Back in November, I wrote a pretty extensive column on the House impeachment hearings and whether or not the Democrats had built an effective case for impeaching President Trump. I wasn’t someone who supported the decision to initiate the hearings, but I did find a lot of what we learned from depositions and credible testimony to be quite troubling.
It was pretty obvious that Trump had attempted to extort a foreign power into digging up dirt on one of his political opponents, and that he had used congressionally approved and certified U.S. security funding as his leverage.
That act was very clearly an abuse of presidential power. Whether or not that abuse rose to the level an “impeachable offense” was a matter of opinion. Here’s what I wrote about this in the November column:
The stated bar for impeachment is the commission of “high crimes and misdemeanors.” While this term isn’t defined in the U.S. Constitution, the longtime majority view among constitutional scholars and legal precedent is that it doesn’t necessarily refer to literal crimes, but rather any serious abuse of presidential power. Ultimately, the determination is left up to the U.S. Congress.
Again, something doesn’t have to be illegal to be impeachable.
That reality didn’t sit well with some people in the comment section and elsewhere (coincidentally all Trump fans), who were insistent that impeaching a president over a legal act, no matter how troubling the act, was unjustifiable and an abuse of congressional power.
Purely on the matter of legality, I wasn’t sure if Trump had broken the law, and I made that clear. I was waiting for a credible legal judgment on the matter, rather than mere speculation.
Well, today that judgment came. As it turns out, Trump did break the law. That was the decision finding of the U.S. Government Accountability Office.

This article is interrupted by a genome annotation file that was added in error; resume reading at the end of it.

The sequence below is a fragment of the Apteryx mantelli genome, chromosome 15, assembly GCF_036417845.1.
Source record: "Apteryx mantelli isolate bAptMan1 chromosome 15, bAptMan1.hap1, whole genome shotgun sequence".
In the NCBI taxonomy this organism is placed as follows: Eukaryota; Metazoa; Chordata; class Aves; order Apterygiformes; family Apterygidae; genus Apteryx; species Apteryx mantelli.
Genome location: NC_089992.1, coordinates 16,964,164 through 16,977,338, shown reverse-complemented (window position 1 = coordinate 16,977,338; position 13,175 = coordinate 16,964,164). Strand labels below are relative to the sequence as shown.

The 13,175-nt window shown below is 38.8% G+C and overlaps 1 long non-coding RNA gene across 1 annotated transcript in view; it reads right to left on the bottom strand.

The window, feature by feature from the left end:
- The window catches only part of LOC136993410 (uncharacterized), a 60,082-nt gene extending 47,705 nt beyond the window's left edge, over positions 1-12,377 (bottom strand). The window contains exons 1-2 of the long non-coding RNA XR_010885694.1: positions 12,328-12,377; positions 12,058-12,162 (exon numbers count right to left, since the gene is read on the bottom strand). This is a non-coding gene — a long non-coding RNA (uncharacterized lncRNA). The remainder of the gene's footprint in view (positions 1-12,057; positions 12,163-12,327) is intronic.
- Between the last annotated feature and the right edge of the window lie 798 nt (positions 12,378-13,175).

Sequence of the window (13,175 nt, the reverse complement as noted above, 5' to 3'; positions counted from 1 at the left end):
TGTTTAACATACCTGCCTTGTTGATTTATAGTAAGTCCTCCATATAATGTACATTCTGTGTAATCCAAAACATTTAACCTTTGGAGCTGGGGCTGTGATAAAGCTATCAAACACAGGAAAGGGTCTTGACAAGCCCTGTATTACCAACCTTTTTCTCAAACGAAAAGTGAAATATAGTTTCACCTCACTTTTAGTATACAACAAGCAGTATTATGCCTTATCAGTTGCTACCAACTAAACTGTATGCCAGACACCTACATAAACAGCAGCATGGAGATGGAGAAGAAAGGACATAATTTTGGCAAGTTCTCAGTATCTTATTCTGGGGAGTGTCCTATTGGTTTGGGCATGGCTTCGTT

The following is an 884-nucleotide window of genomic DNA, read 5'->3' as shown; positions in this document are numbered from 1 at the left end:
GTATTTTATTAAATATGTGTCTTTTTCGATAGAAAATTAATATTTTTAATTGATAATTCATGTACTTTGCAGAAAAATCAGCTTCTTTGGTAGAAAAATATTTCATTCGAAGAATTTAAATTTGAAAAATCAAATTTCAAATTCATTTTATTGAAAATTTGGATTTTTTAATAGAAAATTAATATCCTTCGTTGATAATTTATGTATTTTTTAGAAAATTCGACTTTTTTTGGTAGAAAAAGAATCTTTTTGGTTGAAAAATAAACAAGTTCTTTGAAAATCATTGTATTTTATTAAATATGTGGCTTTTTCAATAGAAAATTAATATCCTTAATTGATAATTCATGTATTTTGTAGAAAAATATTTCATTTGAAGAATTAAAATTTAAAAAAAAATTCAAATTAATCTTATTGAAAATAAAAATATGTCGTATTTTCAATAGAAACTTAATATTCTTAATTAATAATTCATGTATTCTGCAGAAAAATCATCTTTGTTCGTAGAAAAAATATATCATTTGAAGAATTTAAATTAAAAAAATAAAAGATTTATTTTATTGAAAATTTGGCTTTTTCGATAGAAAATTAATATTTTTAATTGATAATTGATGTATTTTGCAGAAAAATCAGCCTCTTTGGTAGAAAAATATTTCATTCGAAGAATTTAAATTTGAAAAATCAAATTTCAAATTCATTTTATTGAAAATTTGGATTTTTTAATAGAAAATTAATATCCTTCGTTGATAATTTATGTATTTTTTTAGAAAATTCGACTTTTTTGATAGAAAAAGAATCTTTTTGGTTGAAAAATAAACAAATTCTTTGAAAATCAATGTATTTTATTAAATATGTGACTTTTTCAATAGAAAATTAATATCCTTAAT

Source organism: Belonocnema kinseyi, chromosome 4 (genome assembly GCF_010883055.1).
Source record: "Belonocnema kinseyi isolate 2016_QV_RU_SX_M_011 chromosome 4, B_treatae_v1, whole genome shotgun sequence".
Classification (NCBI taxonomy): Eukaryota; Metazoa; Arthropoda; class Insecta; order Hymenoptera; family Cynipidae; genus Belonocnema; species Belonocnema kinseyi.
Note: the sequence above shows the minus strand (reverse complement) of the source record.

GAO determined that the White House’s Office of Management and Budget (at the direction of President Trump) committed an illegal act by withholding military aid to Ukraine. Specifically, the OMB violated a requirement in the 1974 Impoundment Control Act that the White House (and its agencies) disburse funding appropriated by the U.S. Congress as directed by the legislative branch.
The law “does not permit the president to substitute his own policy priorities for those that Congress has enacted into law,” GAO added. “…The President is not vested with the power to ignore or amend any such duly enacted law.”
Now, will this finding change anyone’s mind in regard to impeachment? Almost certainly not. After all, we live in an era of perpetually moving, politically partisan goalposts.
Reliable Trump defenders (at least those not inclined to blow off GAO’s decision as the latest “deep state” conspiracy) will likely insist that this was just a minor legal infraction, and thus no more worthy of impeachment than a perfectly legal act. We’ll also hear plenty of comparisons to the Obama White House, and how it broke laws too.
Regardless, as contrived as a lot of the Democrats’ efforts on impeachment have been (including that ridiculous pen-signing ceremony the other day), today’s finding is not good news for the Trump administration.